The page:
Caring For Older People And Their Oral Health
Caring For Older People And Their Oral Health
Since the 1970s, significant research has gone into quantifying the relationship between oral health and general wellbeing. Fifty years has extended this into biomedical and clinical perspectives that build broader understandings.
The world population of people aged 65 and over continues to expand, with projections it will more than double by the year 2057. It’s a frighteningly vague and variable future in terms of climate change; and an increasingly ageing population creates both pressures and opportunities in the sectors of health, welfare and communal caring of our elderly.
Older people may have disabilities or a range of health problems that affect their ability to properly care for their own oral health. They may have issues of cognitive impairment, or poor dexterity, so quality assistance – and not always professional – is needed to prevent, minimise and monitor the possibility or need for complex dental interventions.
Ageing people tend to interact with a range of health workers much more frequently than they do a dentist or oral hygienist. Oral health assessment and care is integral to overall good health for everyone; most particularly the elderly, and should be regarded as such. It involves a multi-disciplinary approach and assessment of lips, tongue, gums and oral tissue, saliva viscosity, natural teeth, dentures, cleanliness, and any indications of dental pain.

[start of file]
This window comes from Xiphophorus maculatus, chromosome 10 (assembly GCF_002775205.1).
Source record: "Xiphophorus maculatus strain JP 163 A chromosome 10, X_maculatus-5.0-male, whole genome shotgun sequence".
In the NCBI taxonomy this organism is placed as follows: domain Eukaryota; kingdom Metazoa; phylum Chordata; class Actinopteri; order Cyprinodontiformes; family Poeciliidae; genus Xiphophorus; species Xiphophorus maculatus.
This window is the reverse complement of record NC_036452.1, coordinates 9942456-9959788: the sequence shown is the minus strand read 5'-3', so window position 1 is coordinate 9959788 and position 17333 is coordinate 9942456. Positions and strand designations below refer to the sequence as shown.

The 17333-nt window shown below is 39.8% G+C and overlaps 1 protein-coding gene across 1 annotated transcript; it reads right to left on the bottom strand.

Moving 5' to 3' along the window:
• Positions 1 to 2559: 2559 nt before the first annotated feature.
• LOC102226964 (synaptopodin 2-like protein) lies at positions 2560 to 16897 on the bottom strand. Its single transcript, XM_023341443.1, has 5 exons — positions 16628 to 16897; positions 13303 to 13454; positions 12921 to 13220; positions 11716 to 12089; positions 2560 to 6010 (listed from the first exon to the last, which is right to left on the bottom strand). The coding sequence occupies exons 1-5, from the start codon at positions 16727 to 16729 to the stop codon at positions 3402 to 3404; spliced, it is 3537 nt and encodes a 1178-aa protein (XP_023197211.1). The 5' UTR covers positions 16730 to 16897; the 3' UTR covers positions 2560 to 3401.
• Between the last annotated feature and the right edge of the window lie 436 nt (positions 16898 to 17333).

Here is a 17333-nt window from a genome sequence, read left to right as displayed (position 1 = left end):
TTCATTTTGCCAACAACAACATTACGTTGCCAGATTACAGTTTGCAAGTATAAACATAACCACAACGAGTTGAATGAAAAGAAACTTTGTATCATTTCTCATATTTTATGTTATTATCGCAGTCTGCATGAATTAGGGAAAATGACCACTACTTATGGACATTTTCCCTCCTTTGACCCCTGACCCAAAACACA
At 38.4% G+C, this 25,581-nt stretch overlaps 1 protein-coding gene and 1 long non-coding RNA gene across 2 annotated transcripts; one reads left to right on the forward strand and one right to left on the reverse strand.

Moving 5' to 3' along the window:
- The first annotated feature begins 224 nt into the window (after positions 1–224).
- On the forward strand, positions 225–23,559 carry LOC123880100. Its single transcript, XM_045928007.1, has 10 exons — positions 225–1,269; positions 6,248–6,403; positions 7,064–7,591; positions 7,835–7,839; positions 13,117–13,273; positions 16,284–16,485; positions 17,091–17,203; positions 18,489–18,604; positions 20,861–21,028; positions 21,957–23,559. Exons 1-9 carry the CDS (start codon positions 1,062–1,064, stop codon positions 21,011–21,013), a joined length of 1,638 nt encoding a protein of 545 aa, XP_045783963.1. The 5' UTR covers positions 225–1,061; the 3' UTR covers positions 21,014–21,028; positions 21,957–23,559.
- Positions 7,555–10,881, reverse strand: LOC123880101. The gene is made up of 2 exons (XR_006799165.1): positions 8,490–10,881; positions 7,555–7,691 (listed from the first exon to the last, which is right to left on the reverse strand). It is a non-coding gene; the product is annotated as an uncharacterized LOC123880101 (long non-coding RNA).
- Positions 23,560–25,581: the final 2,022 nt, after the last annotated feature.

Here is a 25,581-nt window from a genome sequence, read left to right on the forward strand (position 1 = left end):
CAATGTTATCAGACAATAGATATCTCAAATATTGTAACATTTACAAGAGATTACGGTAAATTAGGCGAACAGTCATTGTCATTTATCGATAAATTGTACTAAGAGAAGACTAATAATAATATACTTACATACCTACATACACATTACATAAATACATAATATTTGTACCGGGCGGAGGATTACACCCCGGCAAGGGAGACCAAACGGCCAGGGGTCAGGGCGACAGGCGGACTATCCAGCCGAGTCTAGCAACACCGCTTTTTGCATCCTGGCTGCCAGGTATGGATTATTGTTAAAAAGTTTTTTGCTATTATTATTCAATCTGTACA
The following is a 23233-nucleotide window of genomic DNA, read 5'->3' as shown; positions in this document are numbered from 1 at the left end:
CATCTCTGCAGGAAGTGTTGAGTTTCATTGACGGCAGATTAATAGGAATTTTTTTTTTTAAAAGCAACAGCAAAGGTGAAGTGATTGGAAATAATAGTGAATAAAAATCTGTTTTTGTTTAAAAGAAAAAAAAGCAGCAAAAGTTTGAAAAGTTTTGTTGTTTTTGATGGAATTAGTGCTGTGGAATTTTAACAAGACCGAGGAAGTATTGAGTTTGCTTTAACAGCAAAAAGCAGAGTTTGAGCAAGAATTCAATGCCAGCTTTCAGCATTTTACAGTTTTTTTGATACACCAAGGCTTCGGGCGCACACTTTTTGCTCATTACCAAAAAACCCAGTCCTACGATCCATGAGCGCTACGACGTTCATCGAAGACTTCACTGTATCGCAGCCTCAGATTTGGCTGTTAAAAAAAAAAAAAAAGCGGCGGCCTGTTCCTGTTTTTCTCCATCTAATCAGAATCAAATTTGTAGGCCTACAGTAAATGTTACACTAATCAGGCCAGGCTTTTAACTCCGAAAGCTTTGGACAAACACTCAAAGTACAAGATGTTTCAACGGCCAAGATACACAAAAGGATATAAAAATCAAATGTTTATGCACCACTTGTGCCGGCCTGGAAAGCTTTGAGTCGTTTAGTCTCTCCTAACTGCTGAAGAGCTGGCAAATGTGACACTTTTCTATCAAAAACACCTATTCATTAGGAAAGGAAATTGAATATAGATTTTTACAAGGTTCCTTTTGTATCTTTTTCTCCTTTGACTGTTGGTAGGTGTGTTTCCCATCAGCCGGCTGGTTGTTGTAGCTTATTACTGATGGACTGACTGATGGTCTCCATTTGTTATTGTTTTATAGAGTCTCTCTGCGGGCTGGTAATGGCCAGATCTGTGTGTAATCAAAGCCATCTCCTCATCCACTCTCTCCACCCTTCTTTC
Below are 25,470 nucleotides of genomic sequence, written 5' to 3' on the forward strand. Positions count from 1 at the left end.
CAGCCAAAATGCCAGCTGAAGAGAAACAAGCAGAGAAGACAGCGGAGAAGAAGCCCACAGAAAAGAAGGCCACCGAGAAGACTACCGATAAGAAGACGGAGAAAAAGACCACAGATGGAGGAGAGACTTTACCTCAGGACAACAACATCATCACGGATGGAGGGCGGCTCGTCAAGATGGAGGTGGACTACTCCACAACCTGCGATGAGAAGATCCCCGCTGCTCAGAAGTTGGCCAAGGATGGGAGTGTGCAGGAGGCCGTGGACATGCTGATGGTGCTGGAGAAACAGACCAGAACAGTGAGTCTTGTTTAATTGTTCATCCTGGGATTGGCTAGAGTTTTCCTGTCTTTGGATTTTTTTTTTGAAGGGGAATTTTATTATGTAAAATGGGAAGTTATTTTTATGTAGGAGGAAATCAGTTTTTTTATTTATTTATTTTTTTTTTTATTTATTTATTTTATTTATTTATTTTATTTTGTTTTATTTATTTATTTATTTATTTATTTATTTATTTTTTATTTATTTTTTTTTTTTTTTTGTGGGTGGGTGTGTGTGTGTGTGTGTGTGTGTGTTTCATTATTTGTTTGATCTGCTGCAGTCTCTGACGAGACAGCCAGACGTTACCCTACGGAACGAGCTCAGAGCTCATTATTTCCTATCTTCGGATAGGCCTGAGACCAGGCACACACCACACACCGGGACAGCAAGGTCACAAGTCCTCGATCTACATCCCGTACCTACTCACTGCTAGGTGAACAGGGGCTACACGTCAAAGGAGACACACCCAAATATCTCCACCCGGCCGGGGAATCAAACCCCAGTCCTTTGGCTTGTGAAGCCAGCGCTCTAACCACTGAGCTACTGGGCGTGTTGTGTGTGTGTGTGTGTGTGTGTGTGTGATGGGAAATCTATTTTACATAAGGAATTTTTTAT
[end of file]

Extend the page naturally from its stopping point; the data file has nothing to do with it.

There may also be functional problems with swallowing and mouth and tongue movement.
Older peoples’ mouths are prone to oral disease. There is a higher risk of periodontitis with advanced forms of the disease, typically due to accumulated and longer-term exposure to the risk factors of smoking, diabetes, obesity, osteoporosis, and heart disease.
Ironically, those who have been able to keep all or most of their natural teeth are not exempt from issues: they’re more likely to have advanced gingivitis. Oral health care for older people is often further complicated by a dental history of crown and bridge work, partial dentures and implants.
Unfortunately, oral health is often overlooked by even well functioning older people, whose cognition, general health and mobility may be slowly declining. Cost, transport, and post-treatment care for people living alone are peripheral but important factors affecting decisions our elderly make in terms of dental care.